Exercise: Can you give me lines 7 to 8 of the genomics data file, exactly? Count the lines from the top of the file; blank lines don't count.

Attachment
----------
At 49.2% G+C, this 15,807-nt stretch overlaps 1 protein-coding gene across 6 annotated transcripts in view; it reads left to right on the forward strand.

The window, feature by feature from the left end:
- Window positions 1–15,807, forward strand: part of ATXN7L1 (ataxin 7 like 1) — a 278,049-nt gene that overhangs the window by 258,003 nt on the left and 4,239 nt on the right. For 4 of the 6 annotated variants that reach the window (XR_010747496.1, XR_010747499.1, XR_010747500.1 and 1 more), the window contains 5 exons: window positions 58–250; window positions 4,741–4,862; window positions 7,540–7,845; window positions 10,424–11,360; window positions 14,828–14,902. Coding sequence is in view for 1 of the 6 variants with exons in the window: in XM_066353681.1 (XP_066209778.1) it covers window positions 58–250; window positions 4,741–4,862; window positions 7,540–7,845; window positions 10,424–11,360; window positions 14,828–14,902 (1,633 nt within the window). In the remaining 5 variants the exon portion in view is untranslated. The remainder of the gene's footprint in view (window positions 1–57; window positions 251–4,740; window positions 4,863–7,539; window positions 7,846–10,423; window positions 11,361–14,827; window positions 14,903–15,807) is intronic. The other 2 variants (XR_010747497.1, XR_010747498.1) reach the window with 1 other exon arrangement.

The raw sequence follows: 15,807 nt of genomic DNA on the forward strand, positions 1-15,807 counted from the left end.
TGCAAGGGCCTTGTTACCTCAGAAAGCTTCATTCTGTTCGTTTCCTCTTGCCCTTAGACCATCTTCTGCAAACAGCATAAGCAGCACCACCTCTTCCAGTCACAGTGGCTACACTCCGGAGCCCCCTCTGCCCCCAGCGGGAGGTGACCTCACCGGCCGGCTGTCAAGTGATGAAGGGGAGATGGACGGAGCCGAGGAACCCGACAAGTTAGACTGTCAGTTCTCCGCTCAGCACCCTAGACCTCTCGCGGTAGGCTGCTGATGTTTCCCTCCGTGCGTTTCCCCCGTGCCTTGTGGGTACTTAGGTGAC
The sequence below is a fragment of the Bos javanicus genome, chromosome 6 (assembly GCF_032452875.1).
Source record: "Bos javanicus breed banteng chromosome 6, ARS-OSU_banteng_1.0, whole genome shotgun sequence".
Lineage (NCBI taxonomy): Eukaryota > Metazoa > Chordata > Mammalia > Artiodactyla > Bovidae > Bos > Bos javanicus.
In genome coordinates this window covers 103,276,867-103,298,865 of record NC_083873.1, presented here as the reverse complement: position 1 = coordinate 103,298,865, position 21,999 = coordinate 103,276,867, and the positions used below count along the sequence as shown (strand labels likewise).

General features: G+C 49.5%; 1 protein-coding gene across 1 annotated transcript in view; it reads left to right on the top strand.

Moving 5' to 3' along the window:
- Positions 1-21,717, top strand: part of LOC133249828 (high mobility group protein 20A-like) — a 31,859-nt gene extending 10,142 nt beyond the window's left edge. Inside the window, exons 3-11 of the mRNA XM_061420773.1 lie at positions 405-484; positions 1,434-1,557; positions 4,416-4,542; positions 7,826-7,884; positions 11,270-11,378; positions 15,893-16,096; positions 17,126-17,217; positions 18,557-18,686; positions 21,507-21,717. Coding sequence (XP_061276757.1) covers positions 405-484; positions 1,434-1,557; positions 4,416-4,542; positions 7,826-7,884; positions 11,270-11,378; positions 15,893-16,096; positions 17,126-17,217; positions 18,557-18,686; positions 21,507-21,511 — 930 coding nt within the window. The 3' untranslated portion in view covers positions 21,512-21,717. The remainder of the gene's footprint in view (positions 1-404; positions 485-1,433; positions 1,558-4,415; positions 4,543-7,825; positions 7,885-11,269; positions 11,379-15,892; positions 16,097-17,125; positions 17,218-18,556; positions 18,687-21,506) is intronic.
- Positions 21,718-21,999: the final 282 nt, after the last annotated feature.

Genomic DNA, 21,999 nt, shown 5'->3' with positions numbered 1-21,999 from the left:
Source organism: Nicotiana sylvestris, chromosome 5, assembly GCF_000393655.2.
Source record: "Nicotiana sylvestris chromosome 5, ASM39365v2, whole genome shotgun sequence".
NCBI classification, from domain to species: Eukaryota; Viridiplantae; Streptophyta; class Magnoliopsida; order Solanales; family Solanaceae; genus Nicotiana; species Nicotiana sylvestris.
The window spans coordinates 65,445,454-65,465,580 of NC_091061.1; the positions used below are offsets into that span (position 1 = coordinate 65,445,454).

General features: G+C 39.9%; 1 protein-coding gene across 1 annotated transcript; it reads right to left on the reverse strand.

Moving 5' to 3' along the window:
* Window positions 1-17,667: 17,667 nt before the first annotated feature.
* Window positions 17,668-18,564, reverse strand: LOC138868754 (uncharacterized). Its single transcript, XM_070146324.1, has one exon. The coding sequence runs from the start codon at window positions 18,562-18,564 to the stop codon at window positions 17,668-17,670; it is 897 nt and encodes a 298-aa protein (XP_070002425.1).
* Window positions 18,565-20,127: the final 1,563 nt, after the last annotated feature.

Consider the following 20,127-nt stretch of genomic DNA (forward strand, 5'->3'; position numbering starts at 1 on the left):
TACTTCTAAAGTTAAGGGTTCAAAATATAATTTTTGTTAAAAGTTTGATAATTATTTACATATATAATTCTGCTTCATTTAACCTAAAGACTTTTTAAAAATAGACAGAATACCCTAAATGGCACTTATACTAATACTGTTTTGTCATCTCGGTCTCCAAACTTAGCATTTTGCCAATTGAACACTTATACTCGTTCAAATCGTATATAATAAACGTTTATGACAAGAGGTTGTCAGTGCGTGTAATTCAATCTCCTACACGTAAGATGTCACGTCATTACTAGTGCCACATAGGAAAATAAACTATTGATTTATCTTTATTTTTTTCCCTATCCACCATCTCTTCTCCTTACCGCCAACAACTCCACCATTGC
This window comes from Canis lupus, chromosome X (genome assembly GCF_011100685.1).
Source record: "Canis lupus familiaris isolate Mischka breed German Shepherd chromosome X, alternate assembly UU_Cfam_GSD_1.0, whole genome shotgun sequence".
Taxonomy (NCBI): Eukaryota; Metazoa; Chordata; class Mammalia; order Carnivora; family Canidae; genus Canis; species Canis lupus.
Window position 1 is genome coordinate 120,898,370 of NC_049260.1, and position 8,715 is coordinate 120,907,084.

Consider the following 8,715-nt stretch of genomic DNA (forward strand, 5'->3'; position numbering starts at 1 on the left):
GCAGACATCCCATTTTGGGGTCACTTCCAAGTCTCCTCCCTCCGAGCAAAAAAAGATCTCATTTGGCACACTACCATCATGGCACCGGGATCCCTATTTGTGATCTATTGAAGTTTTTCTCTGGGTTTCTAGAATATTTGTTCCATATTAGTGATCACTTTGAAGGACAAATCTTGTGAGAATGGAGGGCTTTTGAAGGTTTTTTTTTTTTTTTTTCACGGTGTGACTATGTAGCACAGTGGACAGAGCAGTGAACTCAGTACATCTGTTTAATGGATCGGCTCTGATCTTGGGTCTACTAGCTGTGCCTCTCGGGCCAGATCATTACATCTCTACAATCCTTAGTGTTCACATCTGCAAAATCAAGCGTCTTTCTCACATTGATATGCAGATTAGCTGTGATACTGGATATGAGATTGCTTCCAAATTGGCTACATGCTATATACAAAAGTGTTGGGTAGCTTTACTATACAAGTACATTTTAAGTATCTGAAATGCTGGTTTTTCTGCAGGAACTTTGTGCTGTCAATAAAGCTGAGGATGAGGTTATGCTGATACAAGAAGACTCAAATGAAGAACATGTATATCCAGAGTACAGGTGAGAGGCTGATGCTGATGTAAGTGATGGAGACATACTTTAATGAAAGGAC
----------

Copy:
Source record: "Bos javanicus breed banteng chromosome 6, ARS-OSU_banteng_1.0, whole genome shotgun sequence".
Lineage (NCBI taxonomy): Eukaryota > Metazoa > Chordata > Mammalia > Artiodactyla > Bovidae > Bos > Bos javanicus.